Now, shooting raw and using curves to tweak the image could probably get around that issue (as total DR from deep shadows to highlights is very good). But, at most ISO speeds shooting jpeg, it's only going to have around 3 to 3.2 stops of highlight range above a properly exposed mid gray from tests I've seen, clipping highlights earlier than some of it's competitors.

For example, the Sony A550 has roughly one stop better highlight range (averaging around 4.2 stops above mid gray); and the Nikon D5000 has close to one stop better highlight range (averaging around 4 stops above a properly exposed mid gray). But, the K-x appears to "max out" it's highlight range at 3.2 stops above mid gray shooting at ISO 200; with lower highlight range at other ISO speeds (even though total DR is excellent, highlight range suffers given properly exposed mid tones).

See the K-x DR tests here:

http://www.dpreview.com/reviews/pentaxkx/page17.asp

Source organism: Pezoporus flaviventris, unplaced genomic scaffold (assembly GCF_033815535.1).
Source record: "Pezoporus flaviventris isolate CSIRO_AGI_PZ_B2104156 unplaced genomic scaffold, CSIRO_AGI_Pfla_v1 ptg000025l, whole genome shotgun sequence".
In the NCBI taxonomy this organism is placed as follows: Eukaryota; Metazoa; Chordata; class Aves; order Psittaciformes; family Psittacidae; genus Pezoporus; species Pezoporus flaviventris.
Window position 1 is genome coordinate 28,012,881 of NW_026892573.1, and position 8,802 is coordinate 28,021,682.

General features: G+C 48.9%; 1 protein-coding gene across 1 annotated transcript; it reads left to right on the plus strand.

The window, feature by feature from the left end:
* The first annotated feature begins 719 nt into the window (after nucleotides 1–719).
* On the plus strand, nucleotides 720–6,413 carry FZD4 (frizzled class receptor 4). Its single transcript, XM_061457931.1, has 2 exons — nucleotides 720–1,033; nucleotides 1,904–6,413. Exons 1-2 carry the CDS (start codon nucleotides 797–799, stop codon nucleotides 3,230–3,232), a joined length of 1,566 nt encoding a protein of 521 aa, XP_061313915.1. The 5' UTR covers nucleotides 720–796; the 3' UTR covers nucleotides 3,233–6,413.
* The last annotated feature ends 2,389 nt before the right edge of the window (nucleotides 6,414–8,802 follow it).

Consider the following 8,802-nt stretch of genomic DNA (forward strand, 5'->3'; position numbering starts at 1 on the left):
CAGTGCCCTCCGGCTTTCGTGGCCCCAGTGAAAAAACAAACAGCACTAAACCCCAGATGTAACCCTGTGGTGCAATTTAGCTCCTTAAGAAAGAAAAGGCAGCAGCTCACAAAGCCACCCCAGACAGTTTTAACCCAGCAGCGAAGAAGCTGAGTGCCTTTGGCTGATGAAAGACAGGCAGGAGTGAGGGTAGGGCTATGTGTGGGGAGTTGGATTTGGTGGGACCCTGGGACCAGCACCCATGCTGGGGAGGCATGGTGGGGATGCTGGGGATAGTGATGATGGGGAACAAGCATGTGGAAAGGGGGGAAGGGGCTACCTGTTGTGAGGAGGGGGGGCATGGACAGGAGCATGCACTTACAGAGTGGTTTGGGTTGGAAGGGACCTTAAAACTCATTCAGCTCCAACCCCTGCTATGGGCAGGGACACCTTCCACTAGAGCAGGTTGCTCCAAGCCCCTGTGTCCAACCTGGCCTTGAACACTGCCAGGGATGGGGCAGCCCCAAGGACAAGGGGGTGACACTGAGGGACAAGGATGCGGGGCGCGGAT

Again, total DR is very good from it (better than most in the shadow areas). But, if you're concerned about blown highlights given properly exposed mid tones (which has been one thing I've seen you complain about from cameras you've used in the past), the K-x is trailing some of it's competitors in that area.
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Old May 24, 2010, 5:17 PM   #9
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Canon, Nikon, Sony, and Pentax all make good cameras that meet wour needs, and the recommendations thus far have been for the next level above entry level. My suggestion is to go into the stores and play with them. Each will feel difference. Which is most comfortable to you? Are the controls laid out in a manner that is logical to you?